Game-saving relief pitchers no bit players for Dodgers, A's in Series
The modern relief pitcher hadn't yet been invented when David faced Goliath in the first World Series and was credited with a one-hitter! But one of the most remembered things about this year's Fall Classic between the Los Angeles Dodgers and the Oakland A's, is bound to be the major role played by both bullpens.
From the time years ago, when fans would automatically ask, ``Who's pitching today?'' has come a new query, namely, ``Who's in the bullpen?''
If you are a Dodger fan, you want to know whom manager Tommy Lasorda has ready and rested for relief. If you are an Oakland fan, you are asking the same question of manager Tony La Russa.
The Dodgers' bullpen crew (with 49 saves overall) set a club record for effectiveness this year. Right-hander Jay Howell, obtained in an off-season trade from Oakland, led the Dodgers in saves, with 21.
Even though Howell was the losing pitcher in Game 3 of the Series, when he gave up a home run to Mark McGwire, Jay was back the next night to preserve a 4-3 lead in Game 4 that gave the A's a 3-games-to-1 lead in the best-of-seven showdown.
With one man out and the tying run on base in the last of the ninth inning, Howell struck out Jos'e Canseco, baseball's reigning home run king, with a wicked slider. Then he popped up the always-dangerous McGwire, who had beaten him the night before.
But Howell hasn't been alone. Terrific middle relief pitching by Tim Leary, Brian Holton, and Alejandro Pena, after starter Tim Belcher had been hard hit in the first two innings of the opener, kept the Dodgers within striking distance.
Leary and Pena also pitched well in Game 3 after starter John Tudor left early with an arm injury, although Oakland eventually won that game.
On the other side of the ledger, this year's Oakland relief staff not only set the standard for the American League, with 64 saves overall, but got 45 of those from Dennis Eckersley, whom some people think may have a shot at being named his league's most valuable player.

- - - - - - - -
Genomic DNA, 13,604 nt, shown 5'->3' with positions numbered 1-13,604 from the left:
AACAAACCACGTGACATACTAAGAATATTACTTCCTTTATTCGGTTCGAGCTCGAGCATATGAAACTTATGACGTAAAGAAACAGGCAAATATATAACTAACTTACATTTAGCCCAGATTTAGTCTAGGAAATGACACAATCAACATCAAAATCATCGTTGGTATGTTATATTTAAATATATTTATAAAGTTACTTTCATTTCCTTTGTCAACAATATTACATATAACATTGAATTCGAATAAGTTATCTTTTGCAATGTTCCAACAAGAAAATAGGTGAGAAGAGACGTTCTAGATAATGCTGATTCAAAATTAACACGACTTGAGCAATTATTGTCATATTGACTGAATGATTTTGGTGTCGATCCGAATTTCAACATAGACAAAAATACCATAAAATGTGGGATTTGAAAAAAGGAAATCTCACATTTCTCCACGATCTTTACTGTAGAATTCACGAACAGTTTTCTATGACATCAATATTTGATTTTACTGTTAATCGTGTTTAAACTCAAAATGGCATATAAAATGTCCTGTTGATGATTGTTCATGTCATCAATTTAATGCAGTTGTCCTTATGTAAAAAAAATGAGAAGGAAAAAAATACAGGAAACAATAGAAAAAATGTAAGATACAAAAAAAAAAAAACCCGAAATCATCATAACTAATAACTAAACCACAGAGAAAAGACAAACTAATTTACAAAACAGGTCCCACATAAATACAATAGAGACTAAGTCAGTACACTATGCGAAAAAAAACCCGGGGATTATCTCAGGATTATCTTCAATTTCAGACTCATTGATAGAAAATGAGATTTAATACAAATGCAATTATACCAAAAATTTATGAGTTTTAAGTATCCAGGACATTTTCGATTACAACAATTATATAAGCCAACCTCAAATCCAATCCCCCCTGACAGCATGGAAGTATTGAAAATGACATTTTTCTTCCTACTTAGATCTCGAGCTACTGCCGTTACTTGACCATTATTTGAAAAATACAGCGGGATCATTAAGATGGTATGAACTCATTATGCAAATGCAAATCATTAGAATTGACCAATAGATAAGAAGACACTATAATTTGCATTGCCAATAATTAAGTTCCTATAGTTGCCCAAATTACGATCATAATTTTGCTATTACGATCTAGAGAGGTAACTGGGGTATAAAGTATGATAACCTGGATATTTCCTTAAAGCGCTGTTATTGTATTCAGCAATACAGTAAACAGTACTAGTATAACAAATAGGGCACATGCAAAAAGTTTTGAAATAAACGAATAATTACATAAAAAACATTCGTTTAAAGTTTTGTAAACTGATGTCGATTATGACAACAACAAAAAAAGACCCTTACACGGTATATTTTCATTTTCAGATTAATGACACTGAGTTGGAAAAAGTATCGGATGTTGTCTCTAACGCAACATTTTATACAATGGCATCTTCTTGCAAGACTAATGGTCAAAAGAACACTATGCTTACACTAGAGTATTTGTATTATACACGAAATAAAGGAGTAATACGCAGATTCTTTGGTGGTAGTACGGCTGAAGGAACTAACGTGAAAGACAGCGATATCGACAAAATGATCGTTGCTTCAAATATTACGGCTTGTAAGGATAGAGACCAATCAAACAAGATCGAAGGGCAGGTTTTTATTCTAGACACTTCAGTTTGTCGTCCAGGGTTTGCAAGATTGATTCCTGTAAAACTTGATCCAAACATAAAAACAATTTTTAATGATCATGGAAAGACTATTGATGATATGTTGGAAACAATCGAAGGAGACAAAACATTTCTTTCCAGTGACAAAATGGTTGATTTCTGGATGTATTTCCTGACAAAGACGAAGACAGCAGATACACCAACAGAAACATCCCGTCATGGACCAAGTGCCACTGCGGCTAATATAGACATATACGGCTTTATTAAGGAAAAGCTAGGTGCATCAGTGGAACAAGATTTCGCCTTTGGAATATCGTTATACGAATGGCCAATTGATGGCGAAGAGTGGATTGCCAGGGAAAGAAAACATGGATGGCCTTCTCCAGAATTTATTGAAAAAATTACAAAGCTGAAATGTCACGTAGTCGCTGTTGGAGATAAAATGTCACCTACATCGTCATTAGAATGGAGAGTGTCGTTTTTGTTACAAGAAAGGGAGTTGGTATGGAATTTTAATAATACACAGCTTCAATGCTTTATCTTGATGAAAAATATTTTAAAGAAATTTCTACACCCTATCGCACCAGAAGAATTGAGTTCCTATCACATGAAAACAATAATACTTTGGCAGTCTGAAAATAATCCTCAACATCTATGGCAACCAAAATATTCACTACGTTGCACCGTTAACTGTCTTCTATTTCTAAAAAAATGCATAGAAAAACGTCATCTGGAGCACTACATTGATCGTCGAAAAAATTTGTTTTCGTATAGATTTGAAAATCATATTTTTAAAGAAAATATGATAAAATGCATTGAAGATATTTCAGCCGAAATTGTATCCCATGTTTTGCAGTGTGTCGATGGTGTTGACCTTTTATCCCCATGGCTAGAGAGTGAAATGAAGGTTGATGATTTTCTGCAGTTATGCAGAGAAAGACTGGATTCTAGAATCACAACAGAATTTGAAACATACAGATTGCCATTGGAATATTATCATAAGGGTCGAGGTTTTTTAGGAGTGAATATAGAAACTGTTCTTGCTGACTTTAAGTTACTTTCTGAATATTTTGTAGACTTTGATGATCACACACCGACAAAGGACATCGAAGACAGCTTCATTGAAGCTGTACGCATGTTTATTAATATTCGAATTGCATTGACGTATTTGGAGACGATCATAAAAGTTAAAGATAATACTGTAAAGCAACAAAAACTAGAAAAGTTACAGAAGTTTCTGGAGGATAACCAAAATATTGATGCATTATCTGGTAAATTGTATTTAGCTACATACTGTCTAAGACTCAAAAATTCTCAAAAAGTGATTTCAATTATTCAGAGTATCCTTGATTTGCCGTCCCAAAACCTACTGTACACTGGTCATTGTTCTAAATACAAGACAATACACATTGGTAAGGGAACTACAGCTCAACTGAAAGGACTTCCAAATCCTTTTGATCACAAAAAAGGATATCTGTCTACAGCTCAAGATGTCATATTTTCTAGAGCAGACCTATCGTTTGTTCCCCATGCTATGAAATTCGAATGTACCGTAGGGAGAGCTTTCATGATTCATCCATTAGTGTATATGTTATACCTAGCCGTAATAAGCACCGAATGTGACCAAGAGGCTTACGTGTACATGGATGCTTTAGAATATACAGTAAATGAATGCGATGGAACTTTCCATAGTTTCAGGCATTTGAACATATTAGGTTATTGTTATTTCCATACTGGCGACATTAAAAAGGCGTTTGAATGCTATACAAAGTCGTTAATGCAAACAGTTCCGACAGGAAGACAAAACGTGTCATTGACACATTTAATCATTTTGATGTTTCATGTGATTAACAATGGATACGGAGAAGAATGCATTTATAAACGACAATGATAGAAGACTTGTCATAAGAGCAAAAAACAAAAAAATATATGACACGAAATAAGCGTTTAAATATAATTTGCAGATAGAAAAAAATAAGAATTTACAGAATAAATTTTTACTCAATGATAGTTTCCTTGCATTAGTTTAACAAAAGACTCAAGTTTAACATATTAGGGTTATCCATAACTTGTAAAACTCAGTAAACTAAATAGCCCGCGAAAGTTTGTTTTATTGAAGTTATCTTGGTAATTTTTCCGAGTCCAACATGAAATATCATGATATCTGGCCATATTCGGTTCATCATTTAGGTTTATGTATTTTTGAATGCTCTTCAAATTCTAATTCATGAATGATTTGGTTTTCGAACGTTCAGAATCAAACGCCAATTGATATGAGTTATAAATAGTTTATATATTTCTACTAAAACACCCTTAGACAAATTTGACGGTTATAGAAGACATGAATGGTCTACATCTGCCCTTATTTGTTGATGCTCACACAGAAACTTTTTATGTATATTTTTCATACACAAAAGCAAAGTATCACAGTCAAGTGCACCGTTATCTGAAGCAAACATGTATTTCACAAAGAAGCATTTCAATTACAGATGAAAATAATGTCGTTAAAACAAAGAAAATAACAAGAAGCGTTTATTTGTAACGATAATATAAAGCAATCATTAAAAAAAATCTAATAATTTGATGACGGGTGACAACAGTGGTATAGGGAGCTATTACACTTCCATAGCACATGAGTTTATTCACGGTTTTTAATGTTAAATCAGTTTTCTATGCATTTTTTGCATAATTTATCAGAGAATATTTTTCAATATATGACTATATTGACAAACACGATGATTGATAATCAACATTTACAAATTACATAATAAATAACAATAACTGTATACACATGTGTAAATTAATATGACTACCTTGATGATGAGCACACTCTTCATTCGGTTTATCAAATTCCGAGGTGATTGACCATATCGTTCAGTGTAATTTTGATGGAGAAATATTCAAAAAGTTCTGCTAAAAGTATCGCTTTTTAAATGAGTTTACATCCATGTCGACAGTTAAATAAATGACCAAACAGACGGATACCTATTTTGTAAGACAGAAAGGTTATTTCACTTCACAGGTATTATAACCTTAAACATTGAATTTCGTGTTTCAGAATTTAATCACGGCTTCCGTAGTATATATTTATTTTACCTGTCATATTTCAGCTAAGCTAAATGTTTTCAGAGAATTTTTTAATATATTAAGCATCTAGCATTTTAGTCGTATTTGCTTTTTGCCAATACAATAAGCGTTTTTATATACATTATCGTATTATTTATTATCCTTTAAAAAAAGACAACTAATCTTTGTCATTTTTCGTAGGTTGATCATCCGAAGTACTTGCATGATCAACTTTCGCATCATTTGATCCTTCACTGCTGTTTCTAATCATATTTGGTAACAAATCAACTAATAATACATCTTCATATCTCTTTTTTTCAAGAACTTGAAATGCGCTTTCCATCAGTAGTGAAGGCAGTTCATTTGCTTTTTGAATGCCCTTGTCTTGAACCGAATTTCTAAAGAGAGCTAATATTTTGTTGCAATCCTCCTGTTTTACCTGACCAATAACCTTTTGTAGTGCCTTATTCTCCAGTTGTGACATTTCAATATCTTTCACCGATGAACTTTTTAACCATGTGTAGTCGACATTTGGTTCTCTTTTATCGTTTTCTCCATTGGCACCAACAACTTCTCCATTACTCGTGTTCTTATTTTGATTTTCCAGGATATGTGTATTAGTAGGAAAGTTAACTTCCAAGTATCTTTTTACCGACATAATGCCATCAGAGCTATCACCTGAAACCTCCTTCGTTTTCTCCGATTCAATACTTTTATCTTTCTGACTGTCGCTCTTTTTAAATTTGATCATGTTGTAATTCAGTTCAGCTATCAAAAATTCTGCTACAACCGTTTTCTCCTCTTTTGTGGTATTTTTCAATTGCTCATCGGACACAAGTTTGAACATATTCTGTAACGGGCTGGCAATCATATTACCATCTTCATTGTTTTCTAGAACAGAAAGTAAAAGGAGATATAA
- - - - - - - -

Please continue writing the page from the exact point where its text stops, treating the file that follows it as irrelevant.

The sidearming right-hander has learned how to deliver hard pitches so that they look to the hitter only slightly larger than the buttons on a man's trench coat.
Even though Eckersley gave up the winning run to the Dodgers' Kirk Gibson in Game 1 of the Series, he came back to pitch a scoreless ninth inning in Game 4. In the American League playoffs, Dennis had saved all four Oakland victories in a sweep of Boston.
Oakland also has four other top-quality relief pitchers in Rick Honeycutt (the winner in Game 3), plus Gene Nelson, Ed Plunk, and Curt Young. In fact, going into Game 5, this trio hadn't given up a run.
The World Series has underlined the importance of good middle relievers, specialists whose existence was never anticipated years ago, when the nine-inning pitcher was commonplace and ``Iron Man'' McGinnity once pitched two games in one day to earn his nickname.
Old-time pitchers benefited from being able to throw spitballs, and baseballs were used even after being nicked and scuffed, which affected their flight and visibility.
After spitters were banned and baseballs were given wings by home-run-conscious manufacturers, pitchers found that nine innings could be an eternity. The livelier ball really presented a nightmare. With the old ``dead'' ball, Frank (Home Run) Baker could lead the American League with less than a dozen homers. But when Babe Ruth and friends took aim on the livelier balls, starting pitchers were faced with the threat of more explosive run-scoring rallies.
Managers rushed to their rescue by going to bullpens, which were usually populated by over-the-hill veterans and one or two rookies, who hoped to become starters.
Relief specialists started to come into their own around 1927, when Wilcy Moore won 18 games in relief for the world champion New York Yankees.
Some of the early ones who went on to become household names included Johnny (Fireman) Murphy, Kirby Higbe, Joe Page, and Joe Black. Dick Radatz, Stu Miller, Elroy Face, and many other top names followed.
At first, how many games a relief pitcher saved were not included among baseball's major statistics. But now saves are to a relief pitcher negotiating a new contract as victories are to a starting pitcher.
If you do the job coming out of 'pen, you can earn a million dollars a year and spend your winters cruising the Caribbean!